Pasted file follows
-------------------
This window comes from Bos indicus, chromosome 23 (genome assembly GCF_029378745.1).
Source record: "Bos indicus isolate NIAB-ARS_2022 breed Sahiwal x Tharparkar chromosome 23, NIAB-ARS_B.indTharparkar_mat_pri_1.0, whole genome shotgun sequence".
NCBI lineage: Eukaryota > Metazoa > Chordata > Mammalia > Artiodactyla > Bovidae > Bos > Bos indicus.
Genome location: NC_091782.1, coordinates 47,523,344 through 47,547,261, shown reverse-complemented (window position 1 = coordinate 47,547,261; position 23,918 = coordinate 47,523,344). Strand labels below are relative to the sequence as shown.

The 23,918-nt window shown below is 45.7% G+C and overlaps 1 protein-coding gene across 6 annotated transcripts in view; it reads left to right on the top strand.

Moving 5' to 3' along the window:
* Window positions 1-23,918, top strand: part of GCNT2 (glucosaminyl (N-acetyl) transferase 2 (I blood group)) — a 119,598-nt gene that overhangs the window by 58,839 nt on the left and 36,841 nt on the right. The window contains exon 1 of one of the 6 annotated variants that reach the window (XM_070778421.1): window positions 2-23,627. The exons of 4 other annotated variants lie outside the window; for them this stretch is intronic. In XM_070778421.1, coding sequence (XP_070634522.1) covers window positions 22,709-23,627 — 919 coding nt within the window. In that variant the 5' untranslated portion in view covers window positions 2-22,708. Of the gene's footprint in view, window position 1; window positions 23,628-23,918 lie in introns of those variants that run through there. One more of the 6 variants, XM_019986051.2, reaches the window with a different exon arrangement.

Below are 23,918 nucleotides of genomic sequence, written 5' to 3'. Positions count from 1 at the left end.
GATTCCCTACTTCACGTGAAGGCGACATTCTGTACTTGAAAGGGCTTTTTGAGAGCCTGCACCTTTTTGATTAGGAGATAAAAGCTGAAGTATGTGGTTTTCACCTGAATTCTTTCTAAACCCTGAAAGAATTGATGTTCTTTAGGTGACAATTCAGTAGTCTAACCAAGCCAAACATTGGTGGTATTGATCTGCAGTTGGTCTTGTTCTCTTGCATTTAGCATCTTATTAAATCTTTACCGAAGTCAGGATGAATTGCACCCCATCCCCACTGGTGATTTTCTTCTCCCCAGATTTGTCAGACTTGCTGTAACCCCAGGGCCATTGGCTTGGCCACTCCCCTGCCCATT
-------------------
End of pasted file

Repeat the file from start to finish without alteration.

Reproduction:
This window comes from Bos indicus, chromosome 23 (genome assembly GCF_029378745.1).
Source record: "Bos indicus isolate NIAB-ARS_2022 breed Sahiwal x Tharparkar chromosome 23, NIAB-ARS_B.indTharparkar_mat_pri_1.0, whole genome shotgun sequence".
NCBI lineage: Eukaryota > Metazoa > Chordata > Mammalia > Artiodactyla > Bovidae > Bos > Bos indicus.
Genome location: NC_091782.1, coordinates 47,523,344 through 47,547,261, shown reverse-complemented (window position 1 = coordinate 47,547,261; position 23,918 = coordinate 47,523,344). Strand labels below are relative to the sequence as shown.

The 23,918-nt window shown below is 45.7% G+C and overlaps 1 protein-coding gene across 6 annotated transcripts in view; it reads left to right on the top strand.

Moving 5' to 3' along the window:
* Window positions 1-23,918, top strand: part of GCNT2 (glucosaminyl (N-acetyl) transferase 2 (I blood group)) — a 119,598-nt gene that overhangs the window by 58,839 nt on the left and 36,841 nt on the right. The window contains exon 1 of one of the 6 annotated variants that reach the window (XM_070778421.1): window positions 2-23,627. The exons of 4 other annotated variants lie outside the window; for them this stretch is intronic. In XM_070778421.1, coding sequence (XP_070634522.1) covers window positions 22,709-23,627 — 919 coding nt within the window. In that variant the 5' untranslated portion in view covers window positions 2-22,708. Of the gene's footprint in view, window position 1; window positions 23,628-23,918 lie in introns of those variants that run through there. One more of the 6 variants, XM_019986051.2, reaches the window with a different exon arrangement.

Below are 23,918 nucleotides of genomic sequence, written 5' to 3'. Positions count from 1 at the left end.
GATTCCCTACTTCACGTGAAGGCGACATTCTGTACTTGAAAGGGCTTTTTGAGAGCCTGCACCTTTTTGATTAGGAGATAAAAGCTGAAGTATGTGGTTTTCACCTGAATTCTTTCTAAACCCTGAAAGAATTGATGTTCTTTAGGTGACAATTCAGTAGTCTAACCAAGCCAAACATTGGTGGTATTGATCTGCAGTTGGTCTTGTTCTCTTGCATTTAGCATCTTATTAAATCTTTACCGAAGTCAGGATGAATTGCACCCCATCCCCACTGGTGATTTTCTTCTCCCCAGATTTGTCAGACTTGCTGTAACCCCAGGGCCATTGGCTTGGCCACTCCCCTGCCCATT